Representative Wes Retherford, R-Hamilton, and Representative John M. Rogers, D-Mentor-On-The-Lake, are the primary sponsors of House Bill 33, which would allow Ohio physicians to prescribe a specific oil infused with cannabidiol, a non-psychoactive chemical in cannabis and low in tetrahydrocannabinol, or THC, the chemical that produces a high in users. Seizure patients could then legally possess this extract and participate in clinical trials.
The list of co-sponsors includes members from both sides of the aisle in the GOP-controlled House: Republican Reps. Andy Thompson of Marietta, Terry Boose of Norwalk, Kristina Roegner of Hudson, and Andrew Brenner of Powell; Democratic Reps. Michael Sheehy of Toledo, Heather Bishoff of Blacklick and Michele Lepore-Hagan of Youngstown.
Vivienne Machi of the Dayton Daily News reports, "Through this legislation, the drug would be available to doctors at University of Cincinnati Medical Center, Cincinnati Children’s Hospital Medical Center, Ohio State University’s Wexner Medical Center, Nationwide Children’s Hospital in Columbus, University Hospitals Case Medical Center in Cleveland, and Rainbow Babies and Children’s Hospital in Cleveland.
Retherford said he still opposes legalizing marijuana for recreational purposes and the commercial sale of medical marijuana, as proposed by several legalization advocates. One such group, Responsible Ohio, has proposed a constitutional amendment that would name just 10 sites for growing marijuana.
“I especially disagree with not only the concept of medical marijuana (sales), but (proposed legislation by) Responsible Ohio also establishes a constitutional monopoly, which I am also opposed to,” Retherford said.
(Vivienne Machi. "Hamilton lawmaker’s bill would allow medication derived from marijuana." Dayton Daily News. February 4, 2015)
Ohio would be the 12th state to legalize low THC, high CBD products for medical use, according to the National Conference of State Legislatures. Twenty three states and the District of Columbia have legalized marijuana for wider medical use.
Anne Saker of Cincinnati!com reports longtime medical marijuana activist Theresa Daniello of Cleveland, founder of Ohio Families CANN, said while her organization is grateful to Retherford for writing the bill, she believes the legislation is too narrow to deliver the intended help. Daniello formed CANN last summer with 50 families of sick children seeking to use medical marijuana to treat a variety of severe ailments including epilepsy.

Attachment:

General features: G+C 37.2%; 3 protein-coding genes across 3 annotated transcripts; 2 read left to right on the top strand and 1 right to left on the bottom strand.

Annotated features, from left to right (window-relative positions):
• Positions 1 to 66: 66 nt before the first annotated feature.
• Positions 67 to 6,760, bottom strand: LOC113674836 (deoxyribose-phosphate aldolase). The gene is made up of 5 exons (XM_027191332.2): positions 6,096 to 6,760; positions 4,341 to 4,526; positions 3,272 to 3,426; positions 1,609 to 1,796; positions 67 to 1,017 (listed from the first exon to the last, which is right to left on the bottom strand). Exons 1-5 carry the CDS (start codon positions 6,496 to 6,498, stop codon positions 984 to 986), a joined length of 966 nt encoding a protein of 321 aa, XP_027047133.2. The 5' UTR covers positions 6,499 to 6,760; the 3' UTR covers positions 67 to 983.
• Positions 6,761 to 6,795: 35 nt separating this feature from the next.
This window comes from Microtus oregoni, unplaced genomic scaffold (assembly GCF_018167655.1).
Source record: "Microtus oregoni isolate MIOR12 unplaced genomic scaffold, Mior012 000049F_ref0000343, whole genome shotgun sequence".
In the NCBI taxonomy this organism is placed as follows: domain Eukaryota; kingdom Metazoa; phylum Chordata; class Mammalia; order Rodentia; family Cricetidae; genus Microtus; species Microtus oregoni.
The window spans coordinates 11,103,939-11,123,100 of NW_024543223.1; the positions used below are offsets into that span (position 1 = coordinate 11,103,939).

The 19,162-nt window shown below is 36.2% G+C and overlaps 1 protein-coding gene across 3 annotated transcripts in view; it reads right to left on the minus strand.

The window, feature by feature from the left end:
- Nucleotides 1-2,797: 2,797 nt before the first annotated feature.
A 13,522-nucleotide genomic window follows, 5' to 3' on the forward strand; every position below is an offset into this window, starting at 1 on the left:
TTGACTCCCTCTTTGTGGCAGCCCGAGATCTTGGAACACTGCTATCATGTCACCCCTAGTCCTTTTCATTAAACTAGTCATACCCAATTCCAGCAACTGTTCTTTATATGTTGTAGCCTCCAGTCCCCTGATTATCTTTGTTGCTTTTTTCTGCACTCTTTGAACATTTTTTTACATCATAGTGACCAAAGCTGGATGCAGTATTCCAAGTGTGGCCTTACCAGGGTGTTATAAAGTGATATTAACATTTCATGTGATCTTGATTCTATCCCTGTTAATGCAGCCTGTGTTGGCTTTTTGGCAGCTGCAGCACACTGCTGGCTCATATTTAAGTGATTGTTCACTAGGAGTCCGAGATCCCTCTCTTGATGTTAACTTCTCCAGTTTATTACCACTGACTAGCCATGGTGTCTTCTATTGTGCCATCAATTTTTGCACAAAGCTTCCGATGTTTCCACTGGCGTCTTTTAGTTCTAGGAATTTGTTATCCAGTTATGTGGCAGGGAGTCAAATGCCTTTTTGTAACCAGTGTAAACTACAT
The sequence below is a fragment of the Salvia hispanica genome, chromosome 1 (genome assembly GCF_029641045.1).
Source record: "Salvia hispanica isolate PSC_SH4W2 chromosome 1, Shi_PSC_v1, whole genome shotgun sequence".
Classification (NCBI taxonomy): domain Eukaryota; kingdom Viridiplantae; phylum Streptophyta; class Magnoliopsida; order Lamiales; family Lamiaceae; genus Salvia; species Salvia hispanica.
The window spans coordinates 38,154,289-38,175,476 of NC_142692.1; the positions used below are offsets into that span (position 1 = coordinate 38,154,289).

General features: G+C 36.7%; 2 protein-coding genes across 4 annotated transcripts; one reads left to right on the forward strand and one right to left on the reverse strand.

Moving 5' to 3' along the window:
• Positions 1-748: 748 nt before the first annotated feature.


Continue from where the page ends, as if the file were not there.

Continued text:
"We met with Rep. Retherford a week or 10 days ago, and we explained to him that the CBD laws are not working in the 11 statees that have them," Daniello said. "We told him that catastrophically ill children are being used to get these bills passed, and we don't agree with that."
(Anne Saker. "Cannabis advocate: Ohio bill doesn't go far enough."
enquirer.com. February 6, 2015)
According to a poll in 2014, Cincinnati!com reported an overwhelming majority of Ohio voters believe that the law should change: "Eighty-seven percent of Ohio voters believe medical marijuana use under the care of a doctor should be legal."
Marijuana as medicine? Safety is one reason advocates say they support medical cannabis. Advocates say smoking or ingesting the plant is a safer way to address pain than taking an opiate that could form a habit, lead to an overdose, or move a person closer to using heroin.
"Marijuana is safer than any opiate drug out there," said Ryan, of Blue Ash, who is president of the Ohio chapter of the National Organization for the Reform of Marijuana Laws and also works for Law Enforcement Against Prohibition. "Opiates kill people," he said. "Marijuana doesn't."
(Chrissie Thompson. "Will Ohio legalize marijuana this year?" Cincinnati!com. May 23, 2014)
What about full-blown legalization? Barry Bard of marijuana.com reports that Ohioans to End Prohibition announced via a press release in January 2015 that the group intends to introduce the "Cannabis Control Amendment" to hopefully land on 2016's November ballot. The bill would be a liberal one that would mirror Colorado's Amendment 64 by legalizing the plant across the board and not limiting production amounts.
That bill faces internal competition. Another similar but more regulated and vague bill announce by ResponsibleOhio in December 2014 would also legalize the plant but restrict its growth and availability far more heavily.
Neither group has laid out their amendments' full language, so the exact regulations and framework of both bills remains relatively unknown. .
To qualify for the 2016 ballot, each group would need to collect over 305,591 signatures from Ohio's citizens. However, last year, a bill that would've placed medical marijuana on the 2014 ballot fell over 250,000 signatures short of its goal.